Art / Make

Heritage Crafts: Silver Ring Making

I’m a keen crafter, but my crafting tends to err on the side of ‘practical and fun’ rather than ‘artisan’. Give me a box full of recycling and I can turn it into flowers, gardens, sieves, bowls and any number of useful things. However, it’s a long way from fine art.

Hannah Silversmith, on the other hand, is an artist. She’s a qualified silversmith and jeweller, who makes gorgeous science and nature-themed jewellery. She also offers silversmithing courses at a much lower price than other classes I’ve seen.

pirate ring

I’ve long been a fan of heritage crafts, and was disturbed to learn how many are in danger of dying out. In a bid to add more artistry to my work, I’m currently investigating learning more heritage skills and, as Hannah’s classes were both local to me, and affordable, silversmithing seemed the obvious place to start.

Of course, Hannah doesn’t promise to teach you how to understand the whole of silversmithing in an afternoon. However, her two hour ring making class teaches you all you need to know about making a silver ring from scratch – and the £30 fee includes the ring, as well as the lesson. The classes take place at specially-designed studios, about ten minutes from Loughborough train station.

There were six other people in the class with me, which felt like a comfortable amount. Everyone got some on one attention from Hannah, but the more experienced silver jewellery makers in the class were also really helpful.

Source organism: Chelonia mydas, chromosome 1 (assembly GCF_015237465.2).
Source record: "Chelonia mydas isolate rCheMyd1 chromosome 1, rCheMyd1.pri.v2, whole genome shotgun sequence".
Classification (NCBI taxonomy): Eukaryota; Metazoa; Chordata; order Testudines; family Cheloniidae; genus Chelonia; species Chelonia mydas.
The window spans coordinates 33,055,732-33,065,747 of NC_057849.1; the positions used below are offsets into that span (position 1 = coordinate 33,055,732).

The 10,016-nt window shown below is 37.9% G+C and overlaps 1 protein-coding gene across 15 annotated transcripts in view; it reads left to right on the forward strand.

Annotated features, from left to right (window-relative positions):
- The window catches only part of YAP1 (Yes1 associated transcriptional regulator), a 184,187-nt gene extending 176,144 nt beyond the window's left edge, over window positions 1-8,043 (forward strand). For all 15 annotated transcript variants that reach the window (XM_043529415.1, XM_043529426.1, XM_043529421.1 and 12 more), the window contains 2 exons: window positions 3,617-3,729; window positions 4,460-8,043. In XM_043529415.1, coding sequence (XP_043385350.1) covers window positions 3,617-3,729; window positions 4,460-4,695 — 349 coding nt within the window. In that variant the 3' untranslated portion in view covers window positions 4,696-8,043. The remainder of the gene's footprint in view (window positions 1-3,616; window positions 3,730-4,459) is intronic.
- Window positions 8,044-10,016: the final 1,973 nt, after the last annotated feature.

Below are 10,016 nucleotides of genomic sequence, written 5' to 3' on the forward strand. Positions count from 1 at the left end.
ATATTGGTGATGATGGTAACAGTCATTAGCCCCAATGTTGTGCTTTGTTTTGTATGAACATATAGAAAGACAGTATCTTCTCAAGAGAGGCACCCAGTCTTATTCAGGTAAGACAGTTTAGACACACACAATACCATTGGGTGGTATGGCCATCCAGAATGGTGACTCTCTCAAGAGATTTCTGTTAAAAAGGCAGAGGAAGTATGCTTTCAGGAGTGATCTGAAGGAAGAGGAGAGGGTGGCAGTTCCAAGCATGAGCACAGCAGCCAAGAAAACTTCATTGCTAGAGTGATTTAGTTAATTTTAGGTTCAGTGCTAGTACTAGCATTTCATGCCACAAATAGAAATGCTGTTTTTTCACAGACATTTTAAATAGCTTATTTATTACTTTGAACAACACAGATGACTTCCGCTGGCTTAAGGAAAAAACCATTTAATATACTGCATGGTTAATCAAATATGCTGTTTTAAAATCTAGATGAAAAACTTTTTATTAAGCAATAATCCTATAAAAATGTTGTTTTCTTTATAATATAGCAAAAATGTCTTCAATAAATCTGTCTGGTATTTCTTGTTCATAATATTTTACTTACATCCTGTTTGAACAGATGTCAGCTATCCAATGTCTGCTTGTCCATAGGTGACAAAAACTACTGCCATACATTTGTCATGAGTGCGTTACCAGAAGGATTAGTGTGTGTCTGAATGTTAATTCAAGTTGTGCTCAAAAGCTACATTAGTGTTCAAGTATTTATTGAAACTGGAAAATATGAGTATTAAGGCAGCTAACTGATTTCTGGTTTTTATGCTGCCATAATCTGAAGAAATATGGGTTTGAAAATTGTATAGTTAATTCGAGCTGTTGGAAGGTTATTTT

First, we were introduced to the tools of the trade (or at least, the ones we’d be using). We threaded fresh blades onto our saws (perhaps the trickiest part of the process, as the blades are incredibly thin and you need to get the tension ‘just right’), calculated and measured out our pieces of silver (after choosing from round, square or hexagonal wire – I opted for round to keep it classic), then cut them to size.

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While silver isn’t the hardest of metals, and the first few cuts glide through easily, cutting all the way through the wire took longer than expected. It felt as if it was ‘almost there’ for several minutes but, wary of snapping the saw’s fine blade, I kept up my ‘slow and steady’ motions – and eventually, my wire was ready to become a ring.

Hannah describes the next stage as, ‘fire and bashing’ – and that’s a pretty accurate description. First, I bashed my piece of metal around a metal pole (that no doubt has an official name but I didn’t note it down).

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As silver gets bashed, it gets harder so, as it became less malleable, it was time to fire up the blow torch and soften the metal, then cool it before resuming bashing.

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After about 20 minutes, I had a ‘more or less” round shape with ends almost meeting. Now, it was time to add the solder.

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First of all, I had to put a drop of flux on to the gap. Then, I had to drop on a piece of solder and fire up the blow torch again, watching as the solder magically hid the join.

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A few minutes of filing later and I had my ring. I was pretty proud of it, mainly because it was round, even if the join is still slightly visible (I didn’t say I had high standards for my silversmithing). It felt like magic, creating a ring in two hours. I now want to learn more about silversmithing to create something a little more ambitious…

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